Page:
*Note that the course schedule is tentative.* Lecture slides will be posted after each class.
COMPSCI 692M, 1 Credit, Spring 20
Time: Mondays 1:25-3:25
Location: Room 140, Computer Science Building
Instructor: Narges Mahyar
Office: Room 322, Computer Science Building
Computing for the common good is a seminar course that explores new ways of utilizing computational technology for improving the quality of life and humans condition as well as making a positive impact on society. It allows students to apply computing to social and global causes such as democratic decision making, climate change, health, education, urban design, transportation, infrastructure, and civic engagement. In this course, students will read and discuss the state of the art papers, participate in group discussions, and carry out research projects that address real-world problems.
The course will involve discussion, presentation, and group work during class. For the first four weeks of the semester, the assignments will primarily be readings, but will quickly transition to project work thereafter.
The University of Massachusetts Amherst is committed to providing an equal educational opportunity for all students. If you have a documented physical, psychological, or learning disability on file with Disability Services (DS), you may be eligible for reasonable academic accommodations to help you succeed in this course. If you have a documented disability that requires accommodation, please notify me within the first two weeks of the semester so that we may make appropriate arrangements.
Academic Honesty Statement
Since the integrity of the academic enterprise of any institution of higher education requires honesty in scholarship and research, academic honesty is required of all students at the University of Massachusetts Amherst. Academic dishonesty is prohibited in all programs of the University. Academic dishonesty includes but is not limited to: cheating, fabrication, plagiarism, and facilitating dishonesty. Appropriate sanctions may be imposed on any student who has committed an act of academic dishonesty. Instructors should take reasonable steps to address academic misconduct. Any person who has reason to believe that a student has committed academic dishonesty should bring such information to the attention of the appropriate course instructor as soon as possible. Instances of academic dishonesty not related to a specific course should be brought to the attention of the appropriate department Head or Chair. Since students are expected to be familiar with this policy and the commonly accepted standards of academic integrity, ignorance of such standards is not normally sufficient evidence of lack of intent (http://www.umass.edu/dean_students/codeofconduct/acadhonesty/).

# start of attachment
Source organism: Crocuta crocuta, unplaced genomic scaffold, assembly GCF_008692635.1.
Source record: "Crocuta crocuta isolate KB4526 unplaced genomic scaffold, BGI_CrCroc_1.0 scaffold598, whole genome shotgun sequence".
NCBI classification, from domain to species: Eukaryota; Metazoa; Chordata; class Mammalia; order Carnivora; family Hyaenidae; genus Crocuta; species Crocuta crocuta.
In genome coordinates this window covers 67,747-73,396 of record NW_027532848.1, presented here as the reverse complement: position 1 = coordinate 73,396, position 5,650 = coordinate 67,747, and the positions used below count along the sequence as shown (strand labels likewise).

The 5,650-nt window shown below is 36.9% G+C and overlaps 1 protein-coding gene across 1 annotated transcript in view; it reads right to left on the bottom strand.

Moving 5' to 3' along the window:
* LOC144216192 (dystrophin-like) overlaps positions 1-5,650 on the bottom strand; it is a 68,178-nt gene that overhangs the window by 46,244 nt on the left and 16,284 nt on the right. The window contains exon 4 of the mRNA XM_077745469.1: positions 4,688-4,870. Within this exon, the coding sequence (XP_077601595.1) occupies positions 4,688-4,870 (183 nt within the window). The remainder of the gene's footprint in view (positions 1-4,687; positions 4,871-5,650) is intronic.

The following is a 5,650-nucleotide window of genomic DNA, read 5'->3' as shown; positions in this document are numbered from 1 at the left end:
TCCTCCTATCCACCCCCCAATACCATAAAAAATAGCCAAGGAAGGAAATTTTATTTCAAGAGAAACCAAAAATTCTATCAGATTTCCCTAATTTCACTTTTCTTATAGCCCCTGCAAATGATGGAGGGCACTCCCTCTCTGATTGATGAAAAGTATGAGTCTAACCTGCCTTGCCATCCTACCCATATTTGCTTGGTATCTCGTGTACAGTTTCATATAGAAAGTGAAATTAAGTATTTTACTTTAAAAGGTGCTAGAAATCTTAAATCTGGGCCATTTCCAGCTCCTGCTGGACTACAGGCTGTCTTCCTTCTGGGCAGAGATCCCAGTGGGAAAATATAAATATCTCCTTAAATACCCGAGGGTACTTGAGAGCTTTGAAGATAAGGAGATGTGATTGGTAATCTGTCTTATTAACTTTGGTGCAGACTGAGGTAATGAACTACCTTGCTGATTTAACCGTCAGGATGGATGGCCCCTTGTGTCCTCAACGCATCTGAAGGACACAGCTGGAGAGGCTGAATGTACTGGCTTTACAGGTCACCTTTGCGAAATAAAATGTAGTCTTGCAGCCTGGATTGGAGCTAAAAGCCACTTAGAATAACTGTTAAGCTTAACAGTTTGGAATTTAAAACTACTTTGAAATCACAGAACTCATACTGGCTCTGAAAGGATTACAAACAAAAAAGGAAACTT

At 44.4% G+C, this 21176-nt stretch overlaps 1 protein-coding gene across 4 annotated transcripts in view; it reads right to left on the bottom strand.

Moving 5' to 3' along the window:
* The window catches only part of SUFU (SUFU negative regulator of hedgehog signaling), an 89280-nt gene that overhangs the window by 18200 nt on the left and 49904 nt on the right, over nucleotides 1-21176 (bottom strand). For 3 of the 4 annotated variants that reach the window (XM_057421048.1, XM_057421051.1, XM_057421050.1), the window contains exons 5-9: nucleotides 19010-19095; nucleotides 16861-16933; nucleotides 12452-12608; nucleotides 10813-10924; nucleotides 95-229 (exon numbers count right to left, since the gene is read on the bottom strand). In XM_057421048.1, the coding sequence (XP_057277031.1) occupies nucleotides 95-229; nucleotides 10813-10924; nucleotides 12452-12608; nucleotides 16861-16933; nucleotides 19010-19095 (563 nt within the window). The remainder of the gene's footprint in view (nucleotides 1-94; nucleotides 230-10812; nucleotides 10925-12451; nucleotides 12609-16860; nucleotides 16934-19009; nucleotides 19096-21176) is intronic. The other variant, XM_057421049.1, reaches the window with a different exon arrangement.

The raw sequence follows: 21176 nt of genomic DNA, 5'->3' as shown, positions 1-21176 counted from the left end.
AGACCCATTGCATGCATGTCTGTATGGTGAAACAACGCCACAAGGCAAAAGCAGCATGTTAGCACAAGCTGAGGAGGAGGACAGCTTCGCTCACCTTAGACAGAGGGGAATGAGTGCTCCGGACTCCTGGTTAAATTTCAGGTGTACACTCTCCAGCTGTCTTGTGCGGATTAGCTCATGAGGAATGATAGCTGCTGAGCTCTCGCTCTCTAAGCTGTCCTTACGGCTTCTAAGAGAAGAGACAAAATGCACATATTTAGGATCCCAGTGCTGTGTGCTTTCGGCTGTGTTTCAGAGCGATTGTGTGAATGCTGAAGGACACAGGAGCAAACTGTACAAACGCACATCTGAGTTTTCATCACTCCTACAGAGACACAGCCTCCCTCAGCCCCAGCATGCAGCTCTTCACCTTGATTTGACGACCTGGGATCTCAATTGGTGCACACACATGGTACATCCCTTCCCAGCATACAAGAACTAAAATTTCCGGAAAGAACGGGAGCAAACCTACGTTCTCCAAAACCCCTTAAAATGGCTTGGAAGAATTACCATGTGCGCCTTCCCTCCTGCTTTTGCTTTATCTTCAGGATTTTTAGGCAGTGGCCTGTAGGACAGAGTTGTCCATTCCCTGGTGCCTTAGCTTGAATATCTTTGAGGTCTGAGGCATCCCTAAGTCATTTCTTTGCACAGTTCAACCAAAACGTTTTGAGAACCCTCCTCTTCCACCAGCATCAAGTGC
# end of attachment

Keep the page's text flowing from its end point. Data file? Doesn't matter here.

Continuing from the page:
In this course, each voice in the classroom has something of value to contribute. Please take care to respect the different experiences, beliefs, and values expressed by the students, faculty, and staff involved in this course. My colleagues and I support UMass’s commitment to diversity, and welcome individuals regardless of age, background, citizenship, disability, sex, education, ethnicity, family status, gender, gender identity, geographical origin, language, military experience, political views, race, religion, sexual orientation, socioeconomic status, and work experience (cics.umass.edu/about/inclusivity-statement).